Black Hills Desperado (Black Hills Wolves, #3)(8)

Xio walked down the aisle with the language programs. Her grandmother had been from mainland China, so it was Mandarin she wanted. The hair on her neck rose as she realized she was being watched. She glanced sideways and spotted a store employee straightening shelves that were already in order. That one action tempted her to boost something, but this was a fresh start, and she’d sworn she wouldn’t screw it up. Besides, she’d promised Marcus she’d behave, and he’d already given up a lot for her.

Typical reaction, and she’d have to learn how to be…more invisible. As it stood now, people reacted the way she’d always expected them to. When she came into a room, women grabbed their babies and held them close, and store employees watched her every move. Before, she’d thrived on it. Now, it needed to be a part of her past, especially since she’d decided to make a new start. But how did one change an image like hers? Her tats, her persona? She’d had her full back done by a master in San Antonio a few years before. The image was a Western scene with Chinese influence. Coyotes and dragons, cowboys and Imperial warriors. A mixture of both sides of her heritage, woven together to tell the story of her family’s place in the Wild West. Some people saw it and thought she was Triad.

Some people were idiots. She was far more dangerous, or had been.

Before, she couldn’t have cared less that people stared. Now it bothered her. Maybe she should remove the piercing through her cheek, where a one-carat, heart-shaped diamond stud rested like a beauty mark? Nothing they’d seen in Kansas, from the looks she’d received. How did one reinvent themselves and blend, when all they’d ever done was try to stand out?

For starters, they stayed out of trouble and didn’t let little things like suspicious employees get to them. She slipped her hair over her shoulder to expose her good ear, listening for trouble as she picked up a beginner’s set of language CDs. She couldn’t wait to get home and shift so she could fix her hearing. Being a wolf did have some advantage.

The employee cleared his throat and stepped closer, hesitant as though he expected her to throw down a little kung fu. “Can I help you?”

“Do I look like I need help? Did I ask?” She didn’t bother looking at him as she flipped through the merchandise.

He put his hands up. “No. I was just trying to do my job.”

“If that’s what you’re doing, then you might want to head over to the music section and stop watching me. You have a couple teenagers cleaning you out.”

His eyes widened and he nodded, hightailing it for the kids she’d spotted when she’d walked in. Like noticed like. Little kleptos. She couldn’t fight the smile that crept over her face. They couldn’t be more obvious. At their age, she’d had skills and didn’t get caught. The kids in the bookstore didn’t. She might as well end their criminal careers before they started.

Perhaps after they were arrested, they wouldn’t end up on the same path she’d gone down. Hopefully they each had a family that cared enough to make them pay the consequences for their actions. At times she was sad she hadn’t had that kind of support. Who would she have turned out to be if she had? It didn’t matter. She couldn’t go back and do her life over.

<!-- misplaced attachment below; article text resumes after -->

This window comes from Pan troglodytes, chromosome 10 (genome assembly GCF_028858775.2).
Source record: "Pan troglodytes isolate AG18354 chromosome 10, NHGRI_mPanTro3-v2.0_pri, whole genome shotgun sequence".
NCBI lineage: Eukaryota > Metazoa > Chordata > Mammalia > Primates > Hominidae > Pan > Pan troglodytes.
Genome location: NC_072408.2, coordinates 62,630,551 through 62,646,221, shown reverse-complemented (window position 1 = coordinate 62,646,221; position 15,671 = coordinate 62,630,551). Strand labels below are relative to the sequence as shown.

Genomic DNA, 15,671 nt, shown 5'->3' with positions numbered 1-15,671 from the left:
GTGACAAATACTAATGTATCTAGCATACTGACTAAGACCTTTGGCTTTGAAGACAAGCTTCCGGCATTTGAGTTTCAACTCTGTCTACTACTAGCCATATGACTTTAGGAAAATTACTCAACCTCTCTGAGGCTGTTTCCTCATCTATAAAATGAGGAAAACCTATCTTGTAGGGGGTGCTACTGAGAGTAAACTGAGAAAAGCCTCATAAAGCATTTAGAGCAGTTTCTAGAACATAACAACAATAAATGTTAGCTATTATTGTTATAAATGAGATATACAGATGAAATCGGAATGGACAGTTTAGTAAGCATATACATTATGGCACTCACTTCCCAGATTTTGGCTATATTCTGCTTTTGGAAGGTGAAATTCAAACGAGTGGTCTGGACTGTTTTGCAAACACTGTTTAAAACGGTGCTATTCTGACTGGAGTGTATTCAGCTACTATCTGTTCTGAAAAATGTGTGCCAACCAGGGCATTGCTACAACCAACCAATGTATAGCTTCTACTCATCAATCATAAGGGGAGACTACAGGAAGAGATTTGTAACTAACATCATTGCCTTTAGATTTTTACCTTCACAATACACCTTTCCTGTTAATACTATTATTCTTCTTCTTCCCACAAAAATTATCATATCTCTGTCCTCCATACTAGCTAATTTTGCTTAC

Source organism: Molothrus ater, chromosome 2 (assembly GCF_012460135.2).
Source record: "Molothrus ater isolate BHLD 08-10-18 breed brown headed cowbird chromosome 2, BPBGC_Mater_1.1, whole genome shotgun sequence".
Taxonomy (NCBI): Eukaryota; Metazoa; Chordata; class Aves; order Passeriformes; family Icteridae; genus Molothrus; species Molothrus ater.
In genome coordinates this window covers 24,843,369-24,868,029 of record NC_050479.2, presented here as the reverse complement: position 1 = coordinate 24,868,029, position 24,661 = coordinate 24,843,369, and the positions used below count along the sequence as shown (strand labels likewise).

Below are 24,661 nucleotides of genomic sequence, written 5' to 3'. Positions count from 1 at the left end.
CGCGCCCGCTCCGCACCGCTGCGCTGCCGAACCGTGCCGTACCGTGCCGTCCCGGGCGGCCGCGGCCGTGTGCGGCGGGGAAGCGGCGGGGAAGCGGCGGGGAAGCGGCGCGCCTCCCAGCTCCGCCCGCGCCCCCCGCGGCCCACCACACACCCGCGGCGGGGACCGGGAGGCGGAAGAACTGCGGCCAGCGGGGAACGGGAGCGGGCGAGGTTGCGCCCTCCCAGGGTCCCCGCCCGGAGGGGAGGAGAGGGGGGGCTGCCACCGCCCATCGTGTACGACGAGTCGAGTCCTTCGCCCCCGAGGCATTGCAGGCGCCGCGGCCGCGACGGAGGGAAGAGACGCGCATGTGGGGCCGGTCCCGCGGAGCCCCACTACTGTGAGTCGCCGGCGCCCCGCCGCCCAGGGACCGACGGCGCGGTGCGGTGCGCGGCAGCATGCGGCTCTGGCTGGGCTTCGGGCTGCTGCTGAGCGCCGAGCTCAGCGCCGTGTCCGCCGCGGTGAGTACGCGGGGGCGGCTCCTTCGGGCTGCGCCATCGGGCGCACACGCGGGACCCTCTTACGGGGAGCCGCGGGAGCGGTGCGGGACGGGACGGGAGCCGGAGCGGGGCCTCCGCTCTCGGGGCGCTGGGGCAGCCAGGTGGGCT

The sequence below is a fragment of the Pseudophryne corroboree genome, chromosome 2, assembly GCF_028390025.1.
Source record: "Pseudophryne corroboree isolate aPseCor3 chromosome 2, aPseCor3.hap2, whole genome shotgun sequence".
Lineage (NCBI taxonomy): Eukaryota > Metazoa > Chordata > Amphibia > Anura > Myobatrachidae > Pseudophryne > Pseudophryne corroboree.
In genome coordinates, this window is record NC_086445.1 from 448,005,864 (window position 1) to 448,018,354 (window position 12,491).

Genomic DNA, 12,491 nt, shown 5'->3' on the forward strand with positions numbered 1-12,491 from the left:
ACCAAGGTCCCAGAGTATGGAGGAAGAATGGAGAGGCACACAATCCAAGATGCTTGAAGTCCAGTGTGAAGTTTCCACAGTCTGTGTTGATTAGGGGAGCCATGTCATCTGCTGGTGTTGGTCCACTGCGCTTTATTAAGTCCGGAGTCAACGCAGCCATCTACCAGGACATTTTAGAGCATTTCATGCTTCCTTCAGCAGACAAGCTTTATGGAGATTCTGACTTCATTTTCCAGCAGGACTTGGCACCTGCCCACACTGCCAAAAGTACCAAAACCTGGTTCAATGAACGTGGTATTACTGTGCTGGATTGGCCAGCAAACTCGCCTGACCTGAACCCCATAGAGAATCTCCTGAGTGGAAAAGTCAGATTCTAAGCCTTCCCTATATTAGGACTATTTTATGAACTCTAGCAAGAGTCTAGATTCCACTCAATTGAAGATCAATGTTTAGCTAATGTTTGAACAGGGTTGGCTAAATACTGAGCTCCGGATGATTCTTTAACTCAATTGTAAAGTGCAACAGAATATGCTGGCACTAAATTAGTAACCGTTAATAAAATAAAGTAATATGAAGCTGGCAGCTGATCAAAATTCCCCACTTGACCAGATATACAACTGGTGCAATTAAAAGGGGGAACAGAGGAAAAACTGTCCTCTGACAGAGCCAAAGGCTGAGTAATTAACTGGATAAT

But she could make a point of not screwing up, and having a kid who could end up like her. She shook off the thought of babies, one that had crept up on her twice in an hour. The last thing she wanted.

Xio grabbed a box and headed for the register. She placed it in front of the clerk who stared at it for what seemed like minutes before he looked at her. “Going to learn a little Chinese?”

“No, I thought I’d start with the Spanish.”

“That’s not….”

“I know it’s not Spanish. I can read English, and I’m fluent in Spanish.” Heat rushed to her face. Some from anger, the rest from embarrassment. “Just ring me up and stop making small talk.”

“Okay.” He scanned it. “That will be three hundred seventy-five dollars and ninety-nine cents.”

She slapped four hundred-dollar bills down on the counter. Nice. New. Crisp.

“We don’t accept bills that large.”

“You’re freaking kidding me?” She blew out a breath. This being honest stuff wasn’t easy.

He used his thumb to gesture to a sign behind him. No Bills Over 50, Please. “Sorry, store policy. There’s a bank down the street you can go to exchange….”

“No,” she all but barked out. Her and banks—not a good idea. “Don’t put it back. I’m going outside to see if my friend has anything smaller.” She snatched the money up and walked out to the Mustang. Marcus’s eyes were closed and he looked to be sleeping, but instincts told her he wasn’t. Xio sucked in a deep breath and tapped on the driver’s-side window.

It rolled down. “Yes.” He didn’t open his eyes or turn in her direction.

“I need smaller bills.”

“I don’t have anything smaller.”

“A credit card?”

He opened his eyes and grabbed his wallet again, pulling out a card and holding it up between two fingers. “You know that whatever you buy is going to show up on my statement. I have it itemized to keep track of my expenses when I was in the field. Had the program attached when I was working to catch a ring of credit-card thieves—to track if someone started using my card. Sort of left it there after the assignment.”

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